Thinking back, I realize that both celebrations served entertainment purposes over serious cultural appreciation. As kids, our eyes were attuned to the most colorful dress, the prettiest hairdo. We formed a line behind the booth that made the fried chicken and milk tea. We went into International Day knowing that we would come out with arms full of food and goods, but not knowledge. On the only two occasions where we could truly embrace our different cultures, we considered it pure amusement, an excuse to self-indulge. And while I acknowledge that given our age, this was inevitable, I wish that the school had provided us with more formal and beneficial venues to learn about a culture beyond its already-known foods and facts. Dulwich is a K-12 school: this could have easily happened early on in our lives. During an assembly where we performed a skit on the Solar System, perhaps we could have talked a little about our roots. In our social sciences classes, perhaps we could have dedicated one day to presenting our backgrounds. Perhaps, on International Day, we could have quieted down before it and let each booth enlighten us with their unique story. 

Historically, international schools followed an imperialistic purpose. They were created to ensure that expatriates and diplomats could secure a Western education for their children. As time progressed, the reason for their existence steered toward promoting diversity. Reflecting critically on my experience with my peers, however, I argue that Dulwich has remained somewhat imperialistic. The British-centric education, the much-too-common temporality of my peers as their families worked as expats in China, and the compounds of industrial Suzhou catered to housing wealthy families from the Western world are just a few examples that illustrate this belief. This highly imperialistic purpose lies under a façade of diversity. I don’t know what Dulwich is like now, but I hope its efforts to honor diversity sincerely have increased. I hope Dulwich has become a truly diverse community, one that serves its modern purpose, connects nationalities and ethnicities across the ocean, and globalizes our world.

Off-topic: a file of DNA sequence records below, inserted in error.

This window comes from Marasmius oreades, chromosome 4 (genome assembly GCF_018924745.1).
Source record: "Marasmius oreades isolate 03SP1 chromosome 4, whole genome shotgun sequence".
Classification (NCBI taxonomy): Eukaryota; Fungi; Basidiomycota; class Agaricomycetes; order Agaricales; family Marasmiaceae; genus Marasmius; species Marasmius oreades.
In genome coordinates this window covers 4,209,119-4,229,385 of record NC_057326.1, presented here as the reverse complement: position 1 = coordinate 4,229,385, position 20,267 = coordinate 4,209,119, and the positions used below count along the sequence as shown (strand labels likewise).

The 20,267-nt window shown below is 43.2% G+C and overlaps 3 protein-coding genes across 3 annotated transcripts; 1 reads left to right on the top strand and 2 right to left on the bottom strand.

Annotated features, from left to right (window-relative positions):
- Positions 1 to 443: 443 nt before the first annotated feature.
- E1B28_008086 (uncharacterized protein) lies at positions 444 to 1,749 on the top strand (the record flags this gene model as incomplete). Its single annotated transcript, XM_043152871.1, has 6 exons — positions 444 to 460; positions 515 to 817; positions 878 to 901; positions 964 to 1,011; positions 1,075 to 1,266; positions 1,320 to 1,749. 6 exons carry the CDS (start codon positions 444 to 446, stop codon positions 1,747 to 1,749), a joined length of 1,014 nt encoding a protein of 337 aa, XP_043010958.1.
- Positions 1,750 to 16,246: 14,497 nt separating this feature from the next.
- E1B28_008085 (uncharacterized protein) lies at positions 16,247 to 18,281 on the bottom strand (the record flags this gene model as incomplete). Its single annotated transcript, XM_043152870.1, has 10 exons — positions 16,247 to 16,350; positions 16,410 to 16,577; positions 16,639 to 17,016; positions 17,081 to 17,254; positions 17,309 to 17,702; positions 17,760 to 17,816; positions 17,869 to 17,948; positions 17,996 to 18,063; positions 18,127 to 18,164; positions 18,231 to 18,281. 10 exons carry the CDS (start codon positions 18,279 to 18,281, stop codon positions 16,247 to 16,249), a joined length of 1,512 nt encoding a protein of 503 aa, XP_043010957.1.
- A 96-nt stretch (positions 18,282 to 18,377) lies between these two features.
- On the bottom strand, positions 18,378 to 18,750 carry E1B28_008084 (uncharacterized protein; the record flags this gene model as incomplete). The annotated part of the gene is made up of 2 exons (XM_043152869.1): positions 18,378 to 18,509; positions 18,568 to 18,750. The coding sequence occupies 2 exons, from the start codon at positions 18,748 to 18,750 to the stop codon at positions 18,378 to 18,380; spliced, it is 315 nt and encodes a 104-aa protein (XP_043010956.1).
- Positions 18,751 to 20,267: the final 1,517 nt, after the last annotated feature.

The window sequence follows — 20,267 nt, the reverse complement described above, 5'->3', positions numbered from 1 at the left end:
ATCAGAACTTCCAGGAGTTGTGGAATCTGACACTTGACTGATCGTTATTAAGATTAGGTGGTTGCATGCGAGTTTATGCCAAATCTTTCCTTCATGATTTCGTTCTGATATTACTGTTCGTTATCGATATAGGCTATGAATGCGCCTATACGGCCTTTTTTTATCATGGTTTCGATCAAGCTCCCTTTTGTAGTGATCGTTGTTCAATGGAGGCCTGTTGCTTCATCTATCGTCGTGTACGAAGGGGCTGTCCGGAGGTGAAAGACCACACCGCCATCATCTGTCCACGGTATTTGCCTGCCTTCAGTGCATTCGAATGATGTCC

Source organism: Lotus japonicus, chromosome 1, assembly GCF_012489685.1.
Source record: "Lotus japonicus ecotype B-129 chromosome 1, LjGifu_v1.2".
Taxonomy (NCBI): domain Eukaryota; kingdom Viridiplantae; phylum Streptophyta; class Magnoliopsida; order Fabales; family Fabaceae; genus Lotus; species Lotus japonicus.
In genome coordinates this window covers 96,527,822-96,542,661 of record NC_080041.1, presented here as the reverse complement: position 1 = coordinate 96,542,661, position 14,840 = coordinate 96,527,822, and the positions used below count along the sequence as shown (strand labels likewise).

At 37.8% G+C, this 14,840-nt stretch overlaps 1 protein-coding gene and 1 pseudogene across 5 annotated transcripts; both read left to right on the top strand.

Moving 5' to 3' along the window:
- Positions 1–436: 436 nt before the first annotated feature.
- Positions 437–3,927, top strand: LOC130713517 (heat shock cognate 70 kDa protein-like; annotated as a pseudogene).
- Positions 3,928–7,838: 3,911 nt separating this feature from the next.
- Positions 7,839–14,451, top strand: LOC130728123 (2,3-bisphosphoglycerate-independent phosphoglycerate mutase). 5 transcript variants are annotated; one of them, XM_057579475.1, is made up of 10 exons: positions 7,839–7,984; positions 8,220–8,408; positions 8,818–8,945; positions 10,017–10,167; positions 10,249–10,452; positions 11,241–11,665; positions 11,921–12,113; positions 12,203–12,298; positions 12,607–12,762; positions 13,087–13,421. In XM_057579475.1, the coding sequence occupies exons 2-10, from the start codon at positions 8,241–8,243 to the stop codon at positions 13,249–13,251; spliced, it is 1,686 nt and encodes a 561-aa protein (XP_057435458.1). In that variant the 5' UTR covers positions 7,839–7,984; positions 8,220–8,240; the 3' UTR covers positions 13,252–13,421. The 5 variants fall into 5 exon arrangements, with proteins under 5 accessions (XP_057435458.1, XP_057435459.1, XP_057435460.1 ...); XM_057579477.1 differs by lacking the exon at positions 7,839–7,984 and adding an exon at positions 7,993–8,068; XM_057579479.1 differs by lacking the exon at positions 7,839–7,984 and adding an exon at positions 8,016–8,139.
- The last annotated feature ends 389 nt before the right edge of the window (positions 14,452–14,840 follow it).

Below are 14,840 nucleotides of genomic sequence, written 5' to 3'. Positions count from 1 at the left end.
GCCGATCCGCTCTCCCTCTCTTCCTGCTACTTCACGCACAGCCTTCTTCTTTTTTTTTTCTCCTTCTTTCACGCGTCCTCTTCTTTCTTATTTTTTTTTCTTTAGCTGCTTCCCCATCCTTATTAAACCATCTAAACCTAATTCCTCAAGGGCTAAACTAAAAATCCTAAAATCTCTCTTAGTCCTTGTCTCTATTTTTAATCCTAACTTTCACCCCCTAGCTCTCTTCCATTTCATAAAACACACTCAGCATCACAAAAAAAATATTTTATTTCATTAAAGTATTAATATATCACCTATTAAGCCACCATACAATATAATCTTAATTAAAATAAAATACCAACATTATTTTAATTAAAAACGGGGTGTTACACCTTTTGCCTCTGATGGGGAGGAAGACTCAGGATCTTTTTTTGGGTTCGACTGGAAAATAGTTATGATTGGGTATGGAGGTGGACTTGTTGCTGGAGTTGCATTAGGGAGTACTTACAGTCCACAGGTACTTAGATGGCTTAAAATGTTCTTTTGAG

Before I end, I should admit that I loved Dulwich. Despite not embracing diversity as much as they proclaimed to, the school taught me how to be human. I learned about acceptance, empathy, creativity, and other traits at the center of our souls. Dulwich planted these ideologies in its students more than any other school I’ve attended, and I thank it endlessly for its teachings. If I could go back in time, I would change nothing –– except, of course, to truly be international.